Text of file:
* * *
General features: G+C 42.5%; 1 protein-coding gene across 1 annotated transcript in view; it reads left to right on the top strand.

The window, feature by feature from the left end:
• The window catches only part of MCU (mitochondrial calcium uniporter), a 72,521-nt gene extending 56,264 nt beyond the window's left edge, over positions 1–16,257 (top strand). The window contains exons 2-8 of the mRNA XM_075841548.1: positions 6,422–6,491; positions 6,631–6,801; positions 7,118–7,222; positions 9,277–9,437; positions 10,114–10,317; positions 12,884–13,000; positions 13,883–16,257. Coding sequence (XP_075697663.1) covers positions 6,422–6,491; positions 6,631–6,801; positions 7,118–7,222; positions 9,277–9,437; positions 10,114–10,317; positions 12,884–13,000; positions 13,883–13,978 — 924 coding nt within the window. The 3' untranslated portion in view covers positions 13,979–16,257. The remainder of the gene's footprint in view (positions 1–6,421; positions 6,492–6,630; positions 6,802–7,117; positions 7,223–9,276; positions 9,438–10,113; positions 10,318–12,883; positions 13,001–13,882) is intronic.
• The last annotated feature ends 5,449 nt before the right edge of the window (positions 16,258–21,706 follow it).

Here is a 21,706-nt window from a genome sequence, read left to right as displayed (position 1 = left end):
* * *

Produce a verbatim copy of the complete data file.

General features: G+C 42.5%; 1 protein-coding gene across 1 annotated transcript in view; it reads left to right on the top strand.

The window, feature by feature from the left end:
• The window catches only part of MCU (mitochondrial calcium uniporter), a 72,521-nt gene extending 56,264 nt beyond the window's left edge, over positions 1–16,257 (top strand). The window contains exons 2-8 of the mRNA XM_075841548.1: positions 6,422–6,491; positions 6,631–6,801; positions 7,118–7,222; positions 9,277–9,437; positions 10,114–10,317; positions 12,884–13,000; positions 13,883–16,257. Coding sequence (XP_075697663.1) covers positions 6,422–6,491; positions 6,631–6,801; positions 7,118–7,222; positions 9,277–9,437; positions 10,114–10,317; positions 12,884–13,000; positions 13,883–13,978 — 924 coding nt within the window. The 3' untranslated portion in view covers positions 13,979–16,257. The remainder of the gene's footprint in view (positions 1–6,421; positions 6,492–6,630; positions 6,802–7,117; positions 7,223–9,276; positions 9,438–10,113; positions 10,318–12,883; positions 13,001–13,882) is intronic.
• The last annotated feature ends 5,449 nt before the right edge of the window (positions 16,258–21,706 follow it).

Here is a 21,706-nt window from a genome sequence, read left to right as displayed (position 1 = left end):